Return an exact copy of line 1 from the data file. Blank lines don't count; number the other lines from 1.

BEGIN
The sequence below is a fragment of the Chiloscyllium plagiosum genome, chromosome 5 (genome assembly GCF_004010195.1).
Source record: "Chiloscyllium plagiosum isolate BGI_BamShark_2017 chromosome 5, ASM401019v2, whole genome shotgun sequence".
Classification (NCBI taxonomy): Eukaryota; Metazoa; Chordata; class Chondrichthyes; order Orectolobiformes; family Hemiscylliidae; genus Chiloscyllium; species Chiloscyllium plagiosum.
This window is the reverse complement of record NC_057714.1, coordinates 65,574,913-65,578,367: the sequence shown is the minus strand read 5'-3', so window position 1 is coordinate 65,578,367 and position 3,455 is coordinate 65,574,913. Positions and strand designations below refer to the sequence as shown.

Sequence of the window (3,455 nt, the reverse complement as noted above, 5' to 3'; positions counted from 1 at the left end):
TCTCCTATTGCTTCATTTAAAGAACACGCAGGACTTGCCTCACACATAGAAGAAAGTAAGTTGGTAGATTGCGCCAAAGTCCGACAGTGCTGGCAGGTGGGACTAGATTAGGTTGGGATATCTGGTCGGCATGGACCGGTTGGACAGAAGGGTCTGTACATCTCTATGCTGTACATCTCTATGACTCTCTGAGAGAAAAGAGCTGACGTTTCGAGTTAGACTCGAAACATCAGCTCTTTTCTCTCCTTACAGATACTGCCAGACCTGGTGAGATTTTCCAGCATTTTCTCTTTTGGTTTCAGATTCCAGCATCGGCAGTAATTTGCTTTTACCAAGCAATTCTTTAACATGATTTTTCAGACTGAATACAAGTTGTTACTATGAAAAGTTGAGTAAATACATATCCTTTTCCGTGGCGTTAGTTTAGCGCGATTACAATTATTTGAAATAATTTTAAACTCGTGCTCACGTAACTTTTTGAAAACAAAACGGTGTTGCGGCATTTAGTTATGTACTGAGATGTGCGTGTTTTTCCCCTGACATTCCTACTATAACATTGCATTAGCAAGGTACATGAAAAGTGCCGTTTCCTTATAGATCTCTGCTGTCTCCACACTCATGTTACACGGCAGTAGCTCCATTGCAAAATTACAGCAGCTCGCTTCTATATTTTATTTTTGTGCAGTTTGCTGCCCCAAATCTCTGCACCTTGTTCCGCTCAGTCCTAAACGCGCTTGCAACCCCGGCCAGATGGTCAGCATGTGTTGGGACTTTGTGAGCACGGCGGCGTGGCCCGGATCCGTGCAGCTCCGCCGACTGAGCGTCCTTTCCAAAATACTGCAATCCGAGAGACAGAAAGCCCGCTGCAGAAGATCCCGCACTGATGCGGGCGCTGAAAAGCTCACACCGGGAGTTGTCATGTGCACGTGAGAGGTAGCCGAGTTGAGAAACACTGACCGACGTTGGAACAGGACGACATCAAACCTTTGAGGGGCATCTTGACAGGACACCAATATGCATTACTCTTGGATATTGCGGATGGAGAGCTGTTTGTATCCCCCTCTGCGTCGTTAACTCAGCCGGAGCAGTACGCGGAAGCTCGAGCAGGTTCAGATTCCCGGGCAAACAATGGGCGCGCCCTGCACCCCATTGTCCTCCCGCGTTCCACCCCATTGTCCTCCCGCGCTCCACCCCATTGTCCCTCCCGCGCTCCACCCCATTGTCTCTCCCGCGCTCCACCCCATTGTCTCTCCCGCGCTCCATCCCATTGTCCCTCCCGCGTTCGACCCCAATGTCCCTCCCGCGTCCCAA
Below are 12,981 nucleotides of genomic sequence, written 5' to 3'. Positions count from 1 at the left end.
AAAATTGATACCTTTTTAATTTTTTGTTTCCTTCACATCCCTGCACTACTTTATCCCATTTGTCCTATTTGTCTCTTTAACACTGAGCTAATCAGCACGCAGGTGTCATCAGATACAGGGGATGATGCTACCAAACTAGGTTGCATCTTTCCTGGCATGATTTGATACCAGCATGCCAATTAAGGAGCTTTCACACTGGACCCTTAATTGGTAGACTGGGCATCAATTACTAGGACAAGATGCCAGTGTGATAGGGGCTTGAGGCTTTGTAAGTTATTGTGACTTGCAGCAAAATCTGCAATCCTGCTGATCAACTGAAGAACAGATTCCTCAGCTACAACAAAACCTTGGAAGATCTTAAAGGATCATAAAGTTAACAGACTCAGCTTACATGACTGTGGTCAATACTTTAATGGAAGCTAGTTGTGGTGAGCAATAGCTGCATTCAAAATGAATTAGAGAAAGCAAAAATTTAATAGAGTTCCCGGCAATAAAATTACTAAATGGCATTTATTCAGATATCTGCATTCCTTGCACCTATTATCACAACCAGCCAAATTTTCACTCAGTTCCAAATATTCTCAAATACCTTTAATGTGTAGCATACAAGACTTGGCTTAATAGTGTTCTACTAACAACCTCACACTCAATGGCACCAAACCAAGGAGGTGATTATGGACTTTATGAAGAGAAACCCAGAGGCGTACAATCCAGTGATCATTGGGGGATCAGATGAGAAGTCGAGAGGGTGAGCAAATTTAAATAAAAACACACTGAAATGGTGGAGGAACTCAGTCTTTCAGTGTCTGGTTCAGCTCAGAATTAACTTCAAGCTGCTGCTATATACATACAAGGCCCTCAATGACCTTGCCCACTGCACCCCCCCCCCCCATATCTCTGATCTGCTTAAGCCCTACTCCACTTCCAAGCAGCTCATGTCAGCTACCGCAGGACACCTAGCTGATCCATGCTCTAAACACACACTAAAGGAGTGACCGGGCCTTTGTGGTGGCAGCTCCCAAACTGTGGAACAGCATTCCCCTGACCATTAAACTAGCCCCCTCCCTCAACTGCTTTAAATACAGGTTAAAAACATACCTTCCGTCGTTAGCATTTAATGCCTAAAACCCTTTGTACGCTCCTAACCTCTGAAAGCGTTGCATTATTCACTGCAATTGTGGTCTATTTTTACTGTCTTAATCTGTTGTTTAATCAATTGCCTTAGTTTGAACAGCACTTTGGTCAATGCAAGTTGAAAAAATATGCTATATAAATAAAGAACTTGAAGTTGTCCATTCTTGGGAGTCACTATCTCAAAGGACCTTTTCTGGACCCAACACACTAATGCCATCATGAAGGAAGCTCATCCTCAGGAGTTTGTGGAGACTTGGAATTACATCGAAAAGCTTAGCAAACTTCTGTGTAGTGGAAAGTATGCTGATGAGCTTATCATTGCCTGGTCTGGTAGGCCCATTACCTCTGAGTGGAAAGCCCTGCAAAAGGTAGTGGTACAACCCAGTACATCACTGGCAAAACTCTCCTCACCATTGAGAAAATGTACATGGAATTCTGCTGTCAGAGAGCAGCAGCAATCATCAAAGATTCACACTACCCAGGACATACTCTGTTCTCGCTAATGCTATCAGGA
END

The sequence below is a fragment of the Chiloscyllium plagiosum genome, chromosome 5 (genome assembly GCF_004010195.1).